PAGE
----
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128 %
raised of £2,000 target
by 110 supporters
Joe Sarling avatar
Joe Sarling

Joe's Everesting for SSF

I am cycling the height of Everest - in a day - for Shakespeare Schools Foundation because every child has their own mountain to climb.

128 %
raised of £2,000 target
by 110 supporters

Shakespeare Schools Foundation

We give young people the confidence to succeed in life.

Charity Registration No. 1164676



What better way to raise money for charity than to ‘climb’ the highest mountain in the world?

*** Thank you for your kind donations! As a result of your generosity, I have manged to increase by target from £1,000 to £1,500. Amazing! ***

*** This is amazing! I have now managed to hit my new target of £1,500. For the last few weeks, let's see if we can hit a new target! ***

The challenge

On the 21st May 2018*, my Everesting adventure begins!

Completing an Everesting challenge requires repeatedly cycling up and down a single hill or mountain – in a single day – in order to gain the same total height as Mount Everest (8,848m).

I have picked an Alpine pass for this adventure – the west side of the Col de la Croix Fry. The pass is an 11km ascent climbing from 650m to around 1,450m above sea-level – an average gradient of over 7%.

To put this into context, I will be cycling up and down a famous Tour de France climb 11 times in around 13 hours,covering a distance of around 250km. An extra kicker is that there is only 14-15 hours of sunlight available!

*Weather/conditions permitting – may move to another day in w/c 21st May.

The purpose

Climbing any mountain is a challenge.

There are mountains that life builds for you; there are mountains that society builds for you; there are mountains that you build for yourself.

We live in a fast-paced world where young people can struggle to comprehend the world they live in.  Young people experience great pressure and uncertainty from an early age, report low levels of societal cohesion and do not perceive themselves to be worthy, valuable and responsible members of society (Young People and Community Cohesion, Department for Education, 2010).

This not only poses profound social questions it is also a significant issue for our economy.

Now more than ever, confidence, collaboration and articulacy are essential life skills, yet the British Chamber of Commerce Workforce Survey 2014 reported that 88% of firms believe school leavers are not prepared for work and 57% believe this is due to a lack of “soft skills” such as communication, team working and resilience (BCC 2014).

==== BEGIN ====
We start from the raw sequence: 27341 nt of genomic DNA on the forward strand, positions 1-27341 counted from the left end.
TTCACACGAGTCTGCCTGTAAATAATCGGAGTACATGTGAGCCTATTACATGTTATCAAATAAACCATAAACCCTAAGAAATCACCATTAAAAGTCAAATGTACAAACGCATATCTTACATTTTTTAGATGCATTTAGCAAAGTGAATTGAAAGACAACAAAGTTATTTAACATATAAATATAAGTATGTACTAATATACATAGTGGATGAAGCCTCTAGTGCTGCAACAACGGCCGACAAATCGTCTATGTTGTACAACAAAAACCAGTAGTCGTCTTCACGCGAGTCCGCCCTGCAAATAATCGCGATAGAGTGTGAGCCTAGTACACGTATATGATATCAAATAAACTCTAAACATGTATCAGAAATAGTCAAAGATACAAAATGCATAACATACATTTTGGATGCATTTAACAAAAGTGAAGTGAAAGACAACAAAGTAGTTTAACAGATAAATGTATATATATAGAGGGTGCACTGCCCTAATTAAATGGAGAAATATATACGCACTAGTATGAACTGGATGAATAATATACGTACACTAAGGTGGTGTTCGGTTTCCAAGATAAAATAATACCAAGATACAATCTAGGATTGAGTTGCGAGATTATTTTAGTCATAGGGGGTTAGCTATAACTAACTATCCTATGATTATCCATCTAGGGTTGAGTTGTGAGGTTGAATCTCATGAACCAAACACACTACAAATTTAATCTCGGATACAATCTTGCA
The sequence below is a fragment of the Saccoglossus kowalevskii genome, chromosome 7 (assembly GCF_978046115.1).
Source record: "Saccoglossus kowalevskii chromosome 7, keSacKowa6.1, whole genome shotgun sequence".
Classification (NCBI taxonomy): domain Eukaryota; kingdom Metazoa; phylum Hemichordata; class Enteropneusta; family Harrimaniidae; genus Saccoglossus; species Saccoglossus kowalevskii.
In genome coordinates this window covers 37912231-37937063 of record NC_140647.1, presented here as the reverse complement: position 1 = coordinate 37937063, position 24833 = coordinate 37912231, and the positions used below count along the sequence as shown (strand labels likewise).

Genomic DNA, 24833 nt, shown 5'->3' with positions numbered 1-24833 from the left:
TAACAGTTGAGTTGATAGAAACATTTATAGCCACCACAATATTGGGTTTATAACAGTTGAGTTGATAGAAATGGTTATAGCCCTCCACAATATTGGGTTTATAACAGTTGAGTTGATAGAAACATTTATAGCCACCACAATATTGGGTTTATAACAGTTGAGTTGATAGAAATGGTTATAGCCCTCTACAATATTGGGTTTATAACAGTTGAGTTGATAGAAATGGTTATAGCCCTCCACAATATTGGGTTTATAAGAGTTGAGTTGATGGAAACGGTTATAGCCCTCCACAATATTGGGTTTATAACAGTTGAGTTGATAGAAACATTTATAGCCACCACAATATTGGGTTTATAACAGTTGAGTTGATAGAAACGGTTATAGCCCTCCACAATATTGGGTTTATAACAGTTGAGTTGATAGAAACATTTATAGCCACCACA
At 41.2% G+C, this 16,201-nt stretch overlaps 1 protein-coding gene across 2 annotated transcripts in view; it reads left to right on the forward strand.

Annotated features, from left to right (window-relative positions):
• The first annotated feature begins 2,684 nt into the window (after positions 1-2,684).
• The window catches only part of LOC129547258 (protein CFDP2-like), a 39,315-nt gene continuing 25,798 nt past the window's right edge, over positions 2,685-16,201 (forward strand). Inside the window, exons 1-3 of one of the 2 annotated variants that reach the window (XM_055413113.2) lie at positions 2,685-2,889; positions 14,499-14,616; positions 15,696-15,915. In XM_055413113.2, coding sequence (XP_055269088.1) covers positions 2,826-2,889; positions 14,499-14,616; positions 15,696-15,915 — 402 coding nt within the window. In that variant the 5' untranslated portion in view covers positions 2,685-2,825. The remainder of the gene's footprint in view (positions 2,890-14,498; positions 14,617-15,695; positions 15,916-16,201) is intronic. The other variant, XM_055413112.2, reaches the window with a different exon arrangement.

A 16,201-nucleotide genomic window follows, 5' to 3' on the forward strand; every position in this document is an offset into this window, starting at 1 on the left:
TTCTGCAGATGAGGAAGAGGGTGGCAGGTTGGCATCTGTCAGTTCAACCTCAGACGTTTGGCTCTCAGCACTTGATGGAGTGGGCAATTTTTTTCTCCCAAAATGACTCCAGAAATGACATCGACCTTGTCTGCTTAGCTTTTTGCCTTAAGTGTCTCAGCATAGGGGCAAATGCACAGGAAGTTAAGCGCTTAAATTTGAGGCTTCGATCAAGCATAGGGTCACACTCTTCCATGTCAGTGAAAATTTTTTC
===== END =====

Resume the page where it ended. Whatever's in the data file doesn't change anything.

The charity

Shakespeare Schools Foundation (SSF) is a national cultural education charity that gives young people the confidence they need to succeed in life.

SSF’s core project is the Shakespeare Schools Festival; a nationwide annual Festival, where over 1,000 schools perform an abridged Shakespeare play in their local professional theatre. By providing workshops, materials and artistic advice, SSF helps teachers and pupils from all backgrounds at every stage of the production process.

Every year SSF works with 30,000 young people across 1,000 schools in over 130 theatres. Alongside the Festival, SSF runs a year-round programme of tailored activities in special schools and Pupil Referral Units. Their work is completely inclusive bringing young people of all ages, from all backgrounds - particularly encouraging and supporting those living in areas of disadvantage and with greatest needs - together.

With SSF, children and their teachers don’t just explore Shakespeare; they also explore themselves and learn how much they can achieve. SSF gives them the tools to access the characters, language and story with greater understanding and offers opportunities to learn vital life skills of collaboration, communication and ambition.

Not every young person learns in the same way. Not every young person has the same opportunities. Not every young person is inspired in the same way. I believe that cultural and artistic activities can provide an environment where young people can grow and develop as well as share new experiences together. The impact on young people of the programme SSF provides is profound.

So, I am going to climb this mountain, time after time, lap after lap, so that SSF can help young people climb their own mountain.

Following the challenge

I will be posting training updates on twitter using the hashtag #everestingjoe. On the day of the challenge, you’ll be able to see progress using the same hashtag – beautiful shots of the countryside; glorious shots of the mountain; and not-so-beautiful shots of me in pain! #everestingjoe

Final plea

I am hugely grateful for any money you are able to donate – there is no such thing as a donation that is too small!

Anything you can give – particularly with Gift Aid – will make a genuine difference to children up and down the country.

If you are able to, please pass this on to people you know.

And who knows? I may see some of you out there!


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